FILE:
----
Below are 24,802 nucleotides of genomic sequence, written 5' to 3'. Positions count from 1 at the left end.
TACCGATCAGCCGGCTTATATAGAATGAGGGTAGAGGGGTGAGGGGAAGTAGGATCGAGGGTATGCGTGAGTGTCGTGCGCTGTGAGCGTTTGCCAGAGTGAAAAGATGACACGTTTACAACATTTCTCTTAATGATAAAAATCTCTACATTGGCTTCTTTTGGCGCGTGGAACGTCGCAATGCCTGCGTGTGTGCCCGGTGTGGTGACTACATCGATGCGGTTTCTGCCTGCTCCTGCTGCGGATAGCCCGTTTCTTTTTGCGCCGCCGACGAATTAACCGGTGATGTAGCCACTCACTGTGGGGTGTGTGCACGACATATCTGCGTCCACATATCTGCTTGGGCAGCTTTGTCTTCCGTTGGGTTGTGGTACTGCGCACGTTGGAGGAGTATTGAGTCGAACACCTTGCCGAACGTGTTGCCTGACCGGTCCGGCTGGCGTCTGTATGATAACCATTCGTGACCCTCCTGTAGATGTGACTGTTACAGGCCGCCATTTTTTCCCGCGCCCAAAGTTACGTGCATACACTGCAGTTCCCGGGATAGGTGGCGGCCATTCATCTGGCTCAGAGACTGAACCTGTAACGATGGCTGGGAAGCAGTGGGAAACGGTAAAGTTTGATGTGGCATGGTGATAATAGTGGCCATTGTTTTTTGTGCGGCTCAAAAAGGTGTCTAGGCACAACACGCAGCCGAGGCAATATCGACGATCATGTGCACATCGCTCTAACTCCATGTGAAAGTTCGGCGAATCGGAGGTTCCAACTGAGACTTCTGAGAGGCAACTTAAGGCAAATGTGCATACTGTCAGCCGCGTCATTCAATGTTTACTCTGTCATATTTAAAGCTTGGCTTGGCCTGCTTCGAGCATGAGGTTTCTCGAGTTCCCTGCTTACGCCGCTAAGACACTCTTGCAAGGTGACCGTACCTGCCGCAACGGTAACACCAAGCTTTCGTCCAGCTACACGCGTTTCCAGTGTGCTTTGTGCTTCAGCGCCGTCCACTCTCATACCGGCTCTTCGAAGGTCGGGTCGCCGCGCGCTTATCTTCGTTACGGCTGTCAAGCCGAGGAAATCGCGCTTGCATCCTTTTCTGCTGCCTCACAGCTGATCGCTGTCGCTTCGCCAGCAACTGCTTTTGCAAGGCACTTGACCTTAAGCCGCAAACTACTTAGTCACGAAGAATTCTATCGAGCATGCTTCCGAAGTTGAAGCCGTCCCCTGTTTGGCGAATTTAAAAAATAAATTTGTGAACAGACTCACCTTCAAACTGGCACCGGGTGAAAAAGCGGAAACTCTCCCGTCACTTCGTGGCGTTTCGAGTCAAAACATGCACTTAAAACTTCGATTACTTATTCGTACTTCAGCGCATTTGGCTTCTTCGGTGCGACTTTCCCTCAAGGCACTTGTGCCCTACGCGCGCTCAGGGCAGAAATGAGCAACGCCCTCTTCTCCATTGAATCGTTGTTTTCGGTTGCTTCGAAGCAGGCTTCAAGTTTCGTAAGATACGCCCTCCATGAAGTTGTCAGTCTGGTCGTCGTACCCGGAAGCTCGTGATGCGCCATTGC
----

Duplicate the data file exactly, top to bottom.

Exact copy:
Below are 24,802 nucleotides of genomic sequence, written 5' to 3'. Positions count from 1 at the left end.
TACCGATCAGCCGGCTTATATAGAATGAGGGTAGAGGGGTGAGGGGAAGTAGGATCGAGGGTATGCGTGAGTGTCGTGCGCTGTGAGCGTTTGCCAGAGTGAAAAGATGACACGTTTACAACATTTCTCTTAATGATAAAAATCTCTACATTGGCTTCTTTTGGCGCGTGGAACGTCGCAATGCCTGCGTGTGTGCCCGGTGTGGTGACTACATCGATGCGGTTTCTGCCTGCTCCTGCTGCGGATAGCCCGTTTCTTTTTGCGCCGCCGACGAATTAACCGGTGATGTAGCCACTCACTGTGGGGTGTGTGCACGACATATCTGCGTCCACATATCTGCTTGGGCAGCTTTGTCTTCCGTTGGGTTGTGGTACTGCGCACGTTGGAGGAGTATTGAGTCGAACACCTTGCCGAACGTGTTGCCTGACCGGTCCGGCTGGCGTCTGTATGATAACCATTCGTGACCCTCCTGTAGATGTGACTGTTACAGGCCGCCATTTTTTCCCGCGCCCAAAGTTACGTGCATACACTGCAGTTCCCGGGATAGGTGGCGGCCATTCATCTGGCTCAGAGACTGAACCTGTAACGATGGCTGGGAAGCAGTGGGAAACGGTAAAGTTTGATGTGGCATGGTGATAATAGTGGCCATTGTTTTTTGTGCGGCTCAAAAAGGTGTCTAGGCACAACACGCAGCCGAGGCAATATCGACGATCATGTGCACATCGCTCTAACTCCATGTGAAAGTTCGGCGAATCGGAGGTTCCAACTGAGACTTCTGAGAGGCAACTTAAGGCAAATGTGCATACTGTCAGCCGCGTCATTCAATGTTTACTCTGTCATATTTAAAGCTTGGCTTGGCCTGCTTCGAGCATGAGGTTTCTCGAGTTCCCTGCTTACGCCGCTAAGACACTCTTGCAAGGTGACCGTACCTGCCGCAACGGTAACACCAAGCTTTCGTCCAGCTACACGCGTTTCCAGTGTGCTTTGTGCTTCAGCGCCGTCCACTCTCATACCGGCTCTTCGAAGGTCGGGTCGCCGCGCGCTTATCTTCGTTACGGCTGTCAAGCCGAGGAAATCGCGCTTGCATCCTTTTCTGCTGCCTCACAGCTGATCGCTGTCGCTTCGCCAGCAACTGCTTTTGCAAGGCACTTGACCTTAAGCCGCAAACTACTTAGTCACGAAGAATTCTATCGAGCATGCTTCCGAAGTTGAAGCCGTCCCCTGTTTGGCGAATTTAAAAAATAAATTTGTGAACAGACTCACCTTCAAACTGGCACCGGGTGAAAAAGCGGAAACTCTCCCGTCACTTCGTGGCGTTTCGAGTCAAAACATGCACTTAAAACTTCGATTACTTATTCGTACTTCAGCGCATTTGGCTTCTTCGGTGCGACTTTCCCTCAAGGCACTTGTGCCCTACGCGCGCTCAGGGCAGAAATGAGCAACGCCCTCTTCTCCATTGAATCGTTGTTTTCGGTTGCTTCGAAGCAGGCTTCAAGTTTCGTAAGATACGCCCTCCATGAAGTTGTCAGTCTGGTCGTCGTACCCGGAAGCTCGTGATGCGCCATTGC